On 1 November in Kandahar, Afghanistan, Royal Netherlands Army (RNLA) Major-General Ton van Loon assumed command of Regional Command South (RC-S). He is succeeding Canadian Forces Brigadier-General David Fraser who has led the Multi National Brigade for Regional Command South for the last nine months.
As commander of the multinational brigade, Gen. Van Loon will be responsible for coalition operations in six provinces in the southern part of Afghanistan during the next six months, leading a force of about 12,000 soldiers from nations including: the Netherlands, the United Kingdom, Canada, Australia, Denmark, the U.S., Romania, and Estonia. The Area of Operations consists an area of about 220,000 square kilometres. Included in the force are 1,600 Dutch soldiers responsible for Uruzgan province.
Maj.-Gen. Van Loon has been in the RNLA since 1977. He possesses a tremendous amount of operational experience, serving in Germany, England and as commander the 11 (NLD) Field Artillery Battalion during an operational deployment in Kosovo in 1998.
In 2004, he was appointed commander of 43 Mechanized Brigade in the Netherlands. This brigade formed the nucleus of the multinational brigade of the land component of the NATO Response Force in 2005. As commander, Gen.-Maj. Van Loon received NATO’s Meritorious Service Medal.
He appreciates that the current mission is not an easy one. “I know the work is difficult in Afghanistan but the tremendous work Canadian soldiers are known for will go a long way in helping us achieve our mission,” Maj.-Gen. Van Loon declared.
Brig.-Gen. Fraser, said he is intensely proud of the combat prowess demonstrated by Canadian soldiers, who have seen more combat in the last six months in Afghanistan than in the last half century. “I look back and say these men and women have stepped up to the plate, they have gotten on to the ice and they have played the game of their lives,” he said.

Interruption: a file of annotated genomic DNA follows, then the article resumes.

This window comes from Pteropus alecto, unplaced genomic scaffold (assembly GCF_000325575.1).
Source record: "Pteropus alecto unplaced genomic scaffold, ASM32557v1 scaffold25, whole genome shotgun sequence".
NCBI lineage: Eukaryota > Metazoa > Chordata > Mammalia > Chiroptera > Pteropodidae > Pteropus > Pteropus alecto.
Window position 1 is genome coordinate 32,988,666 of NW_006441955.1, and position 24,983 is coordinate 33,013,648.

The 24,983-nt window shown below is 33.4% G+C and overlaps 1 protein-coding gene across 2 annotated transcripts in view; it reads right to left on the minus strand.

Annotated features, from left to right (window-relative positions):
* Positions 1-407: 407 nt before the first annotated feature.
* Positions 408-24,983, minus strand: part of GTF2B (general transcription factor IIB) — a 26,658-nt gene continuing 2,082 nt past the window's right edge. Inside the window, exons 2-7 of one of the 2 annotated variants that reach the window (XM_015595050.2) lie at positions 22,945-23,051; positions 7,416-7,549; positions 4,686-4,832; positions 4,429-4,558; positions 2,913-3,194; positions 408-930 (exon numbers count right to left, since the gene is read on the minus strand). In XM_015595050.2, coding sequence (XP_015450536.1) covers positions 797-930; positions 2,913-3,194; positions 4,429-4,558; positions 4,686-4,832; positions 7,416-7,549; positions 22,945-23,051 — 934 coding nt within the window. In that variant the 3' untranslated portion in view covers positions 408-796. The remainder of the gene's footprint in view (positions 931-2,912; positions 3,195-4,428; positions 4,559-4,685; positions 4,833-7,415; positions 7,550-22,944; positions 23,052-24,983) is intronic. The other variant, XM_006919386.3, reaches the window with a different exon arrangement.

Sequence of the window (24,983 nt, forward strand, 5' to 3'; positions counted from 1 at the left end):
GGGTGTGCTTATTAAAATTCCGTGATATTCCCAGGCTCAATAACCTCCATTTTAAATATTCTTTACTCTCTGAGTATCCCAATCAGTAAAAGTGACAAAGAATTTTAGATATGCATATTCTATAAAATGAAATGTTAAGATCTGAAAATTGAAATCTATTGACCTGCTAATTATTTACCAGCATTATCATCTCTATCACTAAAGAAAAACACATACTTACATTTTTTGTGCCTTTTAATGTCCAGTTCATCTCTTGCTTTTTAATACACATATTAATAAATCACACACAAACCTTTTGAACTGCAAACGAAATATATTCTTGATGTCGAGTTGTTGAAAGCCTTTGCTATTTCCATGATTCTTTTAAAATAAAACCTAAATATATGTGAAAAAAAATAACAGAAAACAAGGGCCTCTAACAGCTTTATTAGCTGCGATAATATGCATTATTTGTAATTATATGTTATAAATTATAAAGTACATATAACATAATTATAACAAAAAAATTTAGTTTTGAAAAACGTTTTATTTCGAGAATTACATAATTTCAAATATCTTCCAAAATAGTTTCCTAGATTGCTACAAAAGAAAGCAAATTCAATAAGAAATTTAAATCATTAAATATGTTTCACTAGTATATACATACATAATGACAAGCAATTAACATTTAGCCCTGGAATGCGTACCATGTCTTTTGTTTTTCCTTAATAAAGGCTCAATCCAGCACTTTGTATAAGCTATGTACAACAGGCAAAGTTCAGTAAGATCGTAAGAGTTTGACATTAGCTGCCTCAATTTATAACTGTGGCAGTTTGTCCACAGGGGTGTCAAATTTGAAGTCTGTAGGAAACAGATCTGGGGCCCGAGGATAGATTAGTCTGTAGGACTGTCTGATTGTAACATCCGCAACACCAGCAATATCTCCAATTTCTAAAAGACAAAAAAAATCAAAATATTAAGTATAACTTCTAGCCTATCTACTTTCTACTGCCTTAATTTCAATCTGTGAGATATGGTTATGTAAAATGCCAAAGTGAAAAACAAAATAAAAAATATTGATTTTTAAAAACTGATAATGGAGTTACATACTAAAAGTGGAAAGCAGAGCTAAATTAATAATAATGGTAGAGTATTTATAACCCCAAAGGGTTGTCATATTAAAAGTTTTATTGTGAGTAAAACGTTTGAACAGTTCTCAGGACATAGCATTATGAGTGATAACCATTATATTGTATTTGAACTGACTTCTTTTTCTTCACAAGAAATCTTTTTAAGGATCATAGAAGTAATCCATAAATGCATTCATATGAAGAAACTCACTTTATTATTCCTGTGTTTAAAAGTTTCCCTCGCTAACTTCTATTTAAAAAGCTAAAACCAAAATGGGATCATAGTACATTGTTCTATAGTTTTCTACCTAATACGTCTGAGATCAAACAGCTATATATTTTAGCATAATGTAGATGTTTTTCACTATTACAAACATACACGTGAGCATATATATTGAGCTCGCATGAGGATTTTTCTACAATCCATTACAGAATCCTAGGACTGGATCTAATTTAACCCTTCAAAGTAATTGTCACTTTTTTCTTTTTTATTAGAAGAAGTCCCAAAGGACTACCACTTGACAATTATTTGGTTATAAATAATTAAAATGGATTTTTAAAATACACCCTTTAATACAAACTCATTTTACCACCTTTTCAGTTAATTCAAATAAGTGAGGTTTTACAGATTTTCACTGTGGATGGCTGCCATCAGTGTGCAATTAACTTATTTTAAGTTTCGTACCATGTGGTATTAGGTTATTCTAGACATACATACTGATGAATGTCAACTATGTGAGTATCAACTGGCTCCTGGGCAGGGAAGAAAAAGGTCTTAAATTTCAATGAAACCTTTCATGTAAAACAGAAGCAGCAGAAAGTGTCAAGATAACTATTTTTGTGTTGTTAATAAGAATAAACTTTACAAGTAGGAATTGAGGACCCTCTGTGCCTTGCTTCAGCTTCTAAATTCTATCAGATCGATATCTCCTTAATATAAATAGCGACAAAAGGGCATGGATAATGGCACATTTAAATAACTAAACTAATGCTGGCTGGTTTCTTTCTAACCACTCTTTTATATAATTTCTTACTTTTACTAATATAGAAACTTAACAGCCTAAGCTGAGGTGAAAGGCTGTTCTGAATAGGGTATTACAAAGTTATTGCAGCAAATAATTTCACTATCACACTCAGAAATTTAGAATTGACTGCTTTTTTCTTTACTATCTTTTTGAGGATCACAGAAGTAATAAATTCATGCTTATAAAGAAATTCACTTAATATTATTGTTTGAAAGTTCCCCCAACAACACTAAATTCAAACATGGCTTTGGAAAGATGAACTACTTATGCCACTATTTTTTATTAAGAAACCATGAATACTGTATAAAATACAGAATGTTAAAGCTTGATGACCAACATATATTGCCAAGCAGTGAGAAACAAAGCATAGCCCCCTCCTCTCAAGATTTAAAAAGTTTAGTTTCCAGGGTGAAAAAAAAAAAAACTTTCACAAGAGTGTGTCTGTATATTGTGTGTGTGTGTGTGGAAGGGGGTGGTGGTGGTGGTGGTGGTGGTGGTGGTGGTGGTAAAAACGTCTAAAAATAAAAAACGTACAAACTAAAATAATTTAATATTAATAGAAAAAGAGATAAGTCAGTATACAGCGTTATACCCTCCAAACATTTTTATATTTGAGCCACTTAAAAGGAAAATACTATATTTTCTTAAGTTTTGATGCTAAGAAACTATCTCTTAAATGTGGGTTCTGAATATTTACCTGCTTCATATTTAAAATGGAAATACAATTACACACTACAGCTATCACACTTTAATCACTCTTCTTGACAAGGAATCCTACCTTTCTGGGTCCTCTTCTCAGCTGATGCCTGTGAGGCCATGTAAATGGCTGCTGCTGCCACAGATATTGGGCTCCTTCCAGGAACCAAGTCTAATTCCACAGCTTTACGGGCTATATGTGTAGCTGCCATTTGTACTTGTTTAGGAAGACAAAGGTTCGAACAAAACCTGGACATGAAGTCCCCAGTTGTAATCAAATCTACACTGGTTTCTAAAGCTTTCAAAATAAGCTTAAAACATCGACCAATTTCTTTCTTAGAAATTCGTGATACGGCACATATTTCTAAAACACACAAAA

The progress made so far by the NATO mission in Afghanistan needs to be followed up by more of just about everything the international force has done, Brig.-Gen. Fraser said as he handed command in the south over to Maj.-Gen. Van Loon.
British Lieutenant-General David Richards, in charge of the 31,000-strong NATO forces in all of Afghanistan, praised Brig.-Gen. Fraser at the ceremony for his successes, including two offensives known as ‘Operation Mountain Thrust’ and ‘Operation Medusa’. Both operations have helped to turn the Taliban into more of a guerrilla force than an army, Richards said.
Van Loon said the successful operations mean there will likely be more opportunity for reconstruction to take place because the environment is more safe.
“This mission is about helping Afghans,” said Maj.-Gen. Van Loon. “We are here at the behest of the Afghan population and our goal is to enable and facilitate the rebuilding of their country so that it continues to develop as a democracy and becomes more stable and prosperous. My soldiers and those of our allies in the coalition are very focussed and eager to continue with the mission to help Afghans improve their situation, their own way.”
But he added that if the Taliban continues to fight during the winter months, NATO is prepared to engage in combat missions.
Military commanders and political leaders forecast it will take years, maybe decades, before foreign troops can leave an Afghanistan secure from Islamic jihadists, opium warlords and criminal militias.